So Tom’s “solid well extracted young port; dark and tannic, but not necessarily vintage† doesn’t quite fit.
Webster’s online dictionary wrote:Black Strap Bad port wine. A sailor's name for any bad liquor. In North America, "Black-strap" is a mixture of rum and molasses, sometimes vinegar is added.
"The seething blackstrap was pronounced ready for use."- Pinkerton: Molly Magaires, chap. xvii. p. 174.
Also doesn’t quite fit.

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Re: Vintagewise: Corrections and Comments

Post by uncle tom » 19:01 Sun 07 Sep 2008

So Tom’s “solid well extracted young port; dark and tannic, but not necessarily vintage† doesn’t quite fit.
Not sure I agree..

While I stand to be corrected, my understanding has been that the term 'black-strap' had its origins in 19c military mess-rooms to denote a port suitable for everyday quaffing by the officer class.

The concept of 'declared' and 'undeclared' years, and also the designation of 'vintage' as being superior to all others, seems to have evolved post-phylloxera; thus the term 'black-strap' may have carried more weight in an otherwise confused field.

I think Andre Simon may be expressing nostalgia for the pre-phylloxera period here.

Tom

PS - I have it my mind that the re-birth of Q. Roriz as a wine in it's own name was hailed as a return to 'black-strap'; but who?, when? I can't recall..
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Re: Vintagewise: Corrections and Comments

Post by DRT » 00:09 Wed 10 Sep 2008

"He also has recorded his appreciation of a late bottled ’73, shipper’s name unknown, in the following terms: “But the gem of the three was a ’73, which had been allowed to remain in wood until it was eight or nine years old, and in bottle for about as much longer before I bought it."

Proof that the 19th century British port drinking public knew nothing of Colheita? (nothing much has changed in 120ish years)
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Re: Vintagewise: Corrections and Comments

Post by DRT » 00:18 Wed 10 Sep 2008

"we had the Sandeman ’78, at the Saintsbury Club Meetings, and it had stood the test of time admirably: it was deep in colour, fresh, full and fragrant; a real bargain at 65s. per dozen, which was the price the Club paid for it at the Queen Charlotte’s Hospital Sale, in April 1937"

So, in 1937 you could buy a case of 59 year old VP from a stellar vintage for £3.25 ($7) :crying:
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Re: Vintagewise: Corrections and Comments

Post by DRT » 00:47 Wed 10 Sep 2008

jdaw1 wrote:
jdaw1 wrote:What is a ‘black-strap’ wine? Is, for example, Fonseca 1985 a ‘black-strap’ wine?
Simon uses the term in three places (with my comments in grey).
  • “Now ’65, like ’53, has no general repute as a vintage, some people think the Rebello Valente ‘coarse’. I can only say that this, for a ‘black-strap’ wine, was excellent, and I confess that I do not despise ‘black-strap.’ †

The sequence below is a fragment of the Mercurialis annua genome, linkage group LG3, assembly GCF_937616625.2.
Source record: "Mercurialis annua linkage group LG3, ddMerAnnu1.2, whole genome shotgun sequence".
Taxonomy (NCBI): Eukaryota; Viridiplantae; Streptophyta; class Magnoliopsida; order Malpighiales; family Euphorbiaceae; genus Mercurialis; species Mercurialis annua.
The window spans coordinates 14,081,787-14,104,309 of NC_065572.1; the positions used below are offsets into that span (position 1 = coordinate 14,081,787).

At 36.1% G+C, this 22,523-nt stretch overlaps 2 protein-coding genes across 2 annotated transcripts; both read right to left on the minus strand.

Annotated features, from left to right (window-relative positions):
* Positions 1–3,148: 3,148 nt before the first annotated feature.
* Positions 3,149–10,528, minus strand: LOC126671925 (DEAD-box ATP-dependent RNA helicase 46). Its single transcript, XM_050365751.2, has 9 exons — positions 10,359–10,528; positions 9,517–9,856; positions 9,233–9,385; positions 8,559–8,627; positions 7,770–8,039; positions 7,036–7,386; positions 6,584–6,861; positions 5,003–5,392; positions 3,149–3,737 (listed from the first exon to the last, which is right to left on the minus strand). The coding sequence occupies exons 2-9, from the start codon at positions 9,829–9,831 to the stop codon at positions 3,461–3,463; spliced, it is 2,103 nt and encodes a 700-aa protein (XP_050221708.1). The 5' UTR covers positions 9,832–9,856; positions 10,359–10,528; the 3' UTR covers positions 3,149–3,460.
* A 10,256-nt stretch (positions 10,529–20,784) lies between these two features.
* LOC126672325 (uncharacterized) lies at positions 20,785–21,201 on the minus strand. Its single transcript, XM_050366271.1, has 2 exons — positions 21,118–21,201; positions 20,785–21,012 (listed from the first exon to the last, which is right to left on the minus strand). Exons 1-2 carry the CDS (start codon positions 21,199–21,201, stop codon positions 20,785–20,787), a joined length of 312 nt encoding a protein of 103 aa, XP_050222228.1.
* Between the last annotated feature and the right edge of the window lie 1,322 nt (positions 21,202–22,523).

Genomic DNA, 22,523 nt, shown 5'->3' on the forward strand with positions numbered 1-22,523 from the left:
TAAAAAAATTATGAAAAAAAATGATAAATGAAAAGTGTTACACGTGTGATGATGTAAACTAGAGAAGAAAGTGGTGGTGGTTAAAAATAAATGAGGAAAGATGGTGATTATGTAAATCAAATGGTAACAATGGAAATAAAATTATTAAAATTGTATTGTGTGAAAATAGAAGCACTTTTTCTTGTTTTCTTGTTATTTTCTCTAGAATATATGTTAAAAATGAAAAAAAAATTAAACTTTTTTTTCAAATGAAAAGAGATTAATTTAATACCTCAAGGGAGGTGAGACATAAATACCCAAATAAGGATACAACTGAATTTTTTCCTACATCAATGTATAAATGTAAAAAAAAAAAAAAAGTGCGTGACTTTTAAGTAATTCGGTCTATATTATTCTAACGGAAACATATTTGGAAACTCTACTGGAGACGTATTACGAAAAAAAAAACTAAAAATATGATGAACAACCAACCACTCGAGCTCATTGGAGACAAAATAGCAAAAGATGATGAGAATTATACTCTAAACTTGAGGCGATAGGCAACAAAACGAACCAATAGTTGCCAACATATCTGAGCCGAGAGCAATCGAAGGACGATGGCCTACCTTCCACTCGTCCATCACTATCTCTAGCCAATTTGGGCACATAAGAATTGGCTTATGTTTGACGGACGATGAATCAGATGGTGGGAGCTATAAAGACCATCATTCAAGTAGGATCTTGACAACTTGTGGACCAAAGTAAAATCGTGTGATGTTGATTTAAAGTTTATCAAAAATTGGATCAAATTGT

[Substitute “ruby† for “black-strap† throughout that sentence, and it makes perfect sense. The use of the term in that sentence sounds pejorative.]
  • The first two Vintage Ports of the century, 1900 and 1904, were, and still are, good wines, but very different from the old type of Vintage Port of the “black-strap† school.
  • The days of the “black-strap† Ports are gone and gone for ever.
    [These suggest a style of VP that is not altered by age, the passing of which is regretted by ALS. If one were to substitute in “young† this would make no sense.]
So Tom’s “solid well extracted young port; dark and tannic, but not necessarily vintage† doesn’t quite fit.
Webster’s online dictionary wrote:Black Strap Bad port wine. A sailor's name for any bad liquor. In North America, "Black-strap" is a mixture of rum and molasses, sometimes vinegar is added.
"The seething blackstrap was pronounced ready for use."- Pinkerton: Molly Magaires, chap. xvii. p. 174.
Also doesn’t quite fit.
uncle tom wrote:
So Tom’s “solid well extracted young port; dark and tannic, but not necessarily vintage† doesn’t quite fit.
Not sure I agree..

While I stand to be corrected, my understanding has been that the term 'black-strap' had its origins in 19c military mess-rooms to denote a port suitable for everyday quaffing by the officer class.

The concept of 'declared' and 'undeclared' years, and also the designation of 'vintage' as being superior to all others, seems to have evolved post-phylloxera; thus the term 'black-strap' may have carried more weight in an otherwise confused field.

I think Andre Simon may be expressing nostalgia for the pre-phylloxera period here.

Tom

PS - I have it my mind that the re-birth of Q. Roriz as a wine in it's own name was hailed as a return to 'black-strap'; but who?, when? I can't recall..